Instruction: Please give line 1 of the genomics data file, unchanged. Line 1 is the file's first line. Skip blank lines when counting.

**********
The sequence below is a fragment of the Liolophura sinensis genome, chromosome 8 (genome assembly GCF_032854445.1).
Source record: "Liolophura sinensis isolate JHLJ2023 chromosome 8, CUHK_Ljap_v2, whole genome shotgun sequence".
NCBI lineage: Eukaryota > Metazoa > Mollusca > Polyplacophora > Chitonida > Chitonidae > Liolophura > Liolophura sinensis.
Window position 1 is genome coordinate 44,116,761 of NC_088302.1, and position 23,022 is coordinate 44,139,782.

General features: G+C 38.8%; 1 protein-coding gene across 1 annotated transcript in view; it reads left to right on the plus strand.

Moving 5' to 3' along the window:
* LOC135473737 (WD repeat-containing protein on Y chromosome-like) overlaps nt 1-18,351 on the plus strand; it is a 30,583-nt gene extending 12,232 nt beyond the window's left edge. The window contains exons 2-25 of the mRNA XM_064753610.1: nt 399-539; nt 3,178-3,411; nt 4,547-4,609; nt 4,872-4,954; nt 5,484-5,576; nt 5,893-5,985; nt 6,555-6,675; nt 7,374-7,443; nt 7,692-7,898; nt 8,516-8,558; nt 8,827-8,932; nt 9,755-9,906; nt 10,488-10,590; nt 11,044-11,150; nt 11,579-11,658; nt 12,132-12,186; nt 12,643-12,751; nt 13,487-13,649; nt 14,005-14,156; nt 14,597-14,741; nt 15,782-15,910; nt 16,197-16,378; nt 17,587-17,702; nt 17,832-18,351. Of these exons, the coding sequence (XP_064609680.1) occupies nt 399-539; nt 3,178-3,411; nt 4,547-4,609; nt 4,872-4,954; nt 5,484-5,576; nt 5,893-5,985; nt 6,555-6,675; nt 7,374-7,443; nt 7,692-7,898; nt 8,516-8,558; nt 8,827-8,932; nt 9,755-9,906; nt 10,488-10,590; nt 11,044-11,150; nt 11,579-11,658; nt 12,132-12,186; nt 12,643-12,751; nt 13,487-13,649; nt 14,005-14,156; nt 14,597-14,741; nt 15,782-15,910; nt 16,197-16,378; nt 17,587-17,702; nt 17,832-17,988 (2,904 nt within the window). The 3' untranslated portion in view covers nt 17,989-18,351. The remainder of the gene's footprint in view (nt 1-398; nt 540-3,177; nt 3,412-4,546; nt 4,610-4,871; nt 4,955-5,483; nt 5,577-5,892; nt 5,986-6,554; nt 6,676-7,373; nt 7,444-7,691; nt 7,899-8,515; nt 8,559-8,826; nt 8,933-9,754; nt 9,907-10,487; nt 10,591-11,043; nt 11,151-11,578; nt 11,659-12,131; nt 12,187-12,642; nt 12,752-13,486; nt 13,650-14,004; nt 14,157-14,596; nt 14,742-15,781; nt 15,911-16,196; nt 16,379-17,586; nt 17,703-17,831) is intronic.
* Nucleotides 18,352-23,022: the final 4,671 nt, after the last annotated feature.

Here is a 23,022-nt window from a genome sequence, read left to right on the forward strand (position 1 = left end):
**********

The sequence below is a fragment of the Liolophura sinensis genome, chromosome 8 (genome assembly GCF_032854445.1).